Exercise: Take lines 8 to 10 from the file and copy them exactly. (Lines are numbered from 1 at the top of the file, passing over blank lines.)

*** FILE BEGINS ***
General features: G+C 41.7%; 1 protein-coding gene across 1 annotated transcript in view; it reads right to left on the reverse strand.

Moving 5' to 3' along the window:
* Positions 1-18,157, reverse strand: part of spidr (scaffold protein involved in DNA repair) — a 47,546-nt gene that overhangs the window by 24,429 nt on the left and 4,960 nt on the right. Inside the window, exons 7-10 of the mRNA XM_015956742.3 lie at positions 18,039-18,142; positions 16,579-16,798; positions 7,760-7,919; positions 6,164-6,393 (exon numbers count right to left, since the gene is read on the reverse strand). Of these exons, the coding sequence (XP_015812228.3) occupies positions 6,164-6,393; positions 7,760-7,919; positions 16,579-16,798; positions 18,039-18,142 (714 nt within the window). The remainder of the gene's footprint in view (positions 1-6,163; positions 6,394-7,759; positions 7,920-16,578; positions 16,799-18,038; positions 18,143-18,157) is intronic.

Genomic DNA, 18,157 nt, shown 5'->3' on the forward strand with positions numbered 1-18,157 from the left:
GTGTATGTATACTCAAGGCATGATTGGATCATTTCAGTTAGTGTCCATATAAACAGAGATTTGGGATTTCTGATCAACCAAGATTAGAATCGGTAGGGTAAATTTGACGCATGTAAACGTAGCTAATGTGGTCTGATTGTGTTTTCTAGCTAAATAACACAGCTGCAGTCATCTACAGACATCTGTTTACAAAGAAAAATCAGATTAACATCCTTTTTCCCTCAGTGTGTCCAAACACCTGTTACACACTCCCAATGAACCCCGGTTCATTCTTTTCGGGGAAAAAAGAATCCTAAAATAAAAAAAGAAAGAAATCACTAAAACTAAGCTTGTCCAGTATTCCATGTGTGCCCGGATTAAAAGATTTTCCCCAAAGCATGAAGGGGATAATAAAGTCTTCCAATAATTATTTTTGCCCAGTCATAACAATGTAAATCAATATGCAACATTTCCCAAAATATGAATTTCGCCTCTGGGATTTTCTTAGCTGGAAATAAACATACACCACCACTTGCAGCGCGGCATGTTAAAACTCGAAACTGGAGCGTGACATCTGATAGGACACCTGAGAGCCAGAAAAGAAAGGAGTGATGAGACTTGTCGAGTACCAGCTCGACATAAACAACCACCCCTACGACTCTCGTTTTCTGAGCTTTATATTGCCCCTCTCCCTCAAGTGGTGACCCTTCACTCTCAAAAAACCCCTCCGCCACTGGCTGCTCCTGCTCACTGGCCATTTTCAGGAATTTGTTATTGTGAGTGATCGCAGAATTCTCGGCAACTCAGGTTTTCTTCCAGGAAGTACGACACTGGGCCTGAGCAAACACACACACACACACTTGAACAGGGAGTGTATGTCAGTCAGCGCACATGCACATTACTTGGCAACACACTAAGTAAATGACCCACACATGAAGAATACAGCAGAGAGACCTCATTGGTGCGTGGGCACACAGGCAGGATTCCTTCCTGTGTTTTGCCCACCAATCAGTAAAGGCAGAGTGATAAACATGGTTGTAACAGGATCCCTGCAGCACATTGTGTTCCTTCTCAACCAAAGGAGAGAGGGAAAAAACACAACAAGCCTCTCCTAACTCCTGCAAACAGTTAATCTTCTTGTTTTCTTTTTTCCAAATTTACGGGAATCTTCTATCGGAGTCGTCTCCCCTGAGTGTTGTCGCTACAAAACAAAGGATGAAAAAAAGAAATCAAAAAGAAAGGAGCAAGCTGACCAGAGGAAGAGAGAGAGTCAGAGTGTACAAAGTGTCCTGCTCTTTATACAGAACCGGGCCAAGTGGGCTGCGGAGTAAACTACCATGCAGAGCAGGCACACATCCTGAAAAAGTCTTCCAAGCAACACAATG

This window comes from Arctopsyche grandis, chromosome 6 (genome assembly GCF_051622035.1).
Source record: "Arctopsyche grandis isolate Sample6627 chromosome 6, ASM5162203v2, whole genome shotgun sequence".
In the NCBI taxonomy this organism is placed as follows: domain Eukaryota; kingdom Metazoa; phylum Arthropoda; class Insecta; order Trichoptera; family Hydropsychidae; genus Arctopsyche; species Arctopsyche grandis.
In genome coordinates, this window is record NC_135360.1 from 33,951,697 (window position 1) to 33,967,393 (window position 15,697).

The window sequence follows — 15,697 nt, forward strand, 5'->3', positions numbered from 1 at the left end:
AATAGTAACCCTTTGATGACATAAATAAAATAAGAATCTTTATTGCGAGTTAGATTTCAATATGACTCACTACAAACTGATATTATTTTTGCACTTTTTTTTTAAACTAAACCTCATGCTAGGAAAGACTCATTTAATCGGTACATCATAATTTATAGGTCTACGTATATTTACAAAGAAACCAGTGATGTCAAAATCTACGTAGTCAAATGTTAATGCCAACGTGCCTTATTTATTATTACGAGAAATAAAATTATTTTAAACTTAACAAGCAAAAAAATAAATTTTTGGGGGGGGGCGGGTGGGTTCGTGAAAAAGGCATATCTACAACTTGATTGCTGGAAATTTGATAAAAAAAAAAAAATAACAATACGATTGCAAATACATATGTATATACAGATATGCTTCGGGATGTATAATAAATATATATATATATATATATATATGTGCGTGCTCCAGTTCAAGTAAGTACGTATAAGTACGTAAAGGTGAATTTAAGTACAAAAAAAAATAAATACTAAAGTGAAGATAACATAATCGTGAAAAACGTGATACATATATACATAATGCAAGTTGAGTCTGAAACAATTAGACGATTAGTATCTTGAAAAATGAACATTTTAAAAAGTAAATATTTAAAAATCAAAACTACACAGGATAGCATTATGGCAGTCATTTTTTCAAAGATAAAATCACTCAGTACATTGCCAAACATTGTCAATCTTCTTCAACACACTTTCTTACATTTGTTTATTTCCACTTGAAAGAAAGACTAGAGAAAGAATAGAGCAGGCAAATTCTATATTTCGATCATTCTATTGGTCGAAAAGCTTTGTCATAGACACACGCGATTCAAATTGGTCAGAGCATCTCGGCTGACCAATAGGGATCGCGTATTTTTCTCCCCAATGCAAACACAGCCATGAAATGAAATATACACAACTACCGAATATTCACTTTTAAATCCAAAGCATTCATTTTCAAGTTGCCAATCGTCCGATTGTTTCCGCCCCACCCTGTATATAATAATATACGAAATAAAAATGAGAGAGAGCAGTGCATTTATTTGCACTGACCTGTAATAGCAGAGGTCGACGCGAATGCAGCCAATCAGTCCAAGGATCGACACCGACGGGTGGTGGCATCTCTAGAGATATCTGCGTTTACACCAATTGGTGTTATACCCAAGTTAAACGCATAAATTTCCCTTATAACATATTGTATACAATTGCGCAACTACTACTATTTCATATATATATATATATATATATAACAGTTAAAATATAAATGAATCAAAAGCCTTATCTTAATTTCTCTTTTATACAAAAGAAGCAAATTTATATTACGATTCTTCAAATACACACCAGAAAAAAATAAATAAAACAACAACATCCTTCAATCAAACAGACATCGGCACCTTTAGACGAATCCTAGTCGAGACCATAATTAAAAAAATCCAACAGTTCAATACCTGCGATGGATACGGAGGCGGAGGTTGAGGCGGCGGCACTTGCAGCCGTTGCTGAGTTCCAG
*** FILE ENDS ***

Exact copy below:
In the NCBI taxonomy this organism is placed as follows: domain Eukaryota; kingdom Metazoa; phylum Arthropoda; class Insecta; order Trichoptera; family Hydropsychidae; genus Arctopsyche; species Arctopsyche grandis.
In genome coordinates, this window is record NC_135360.1 from 33,951,697 (window position 1) to 33,967,393 (window position 15,697).

The window sequence follows — 15,697 nt, forward strand, 5'->3', positions numbered from 1 at the left end: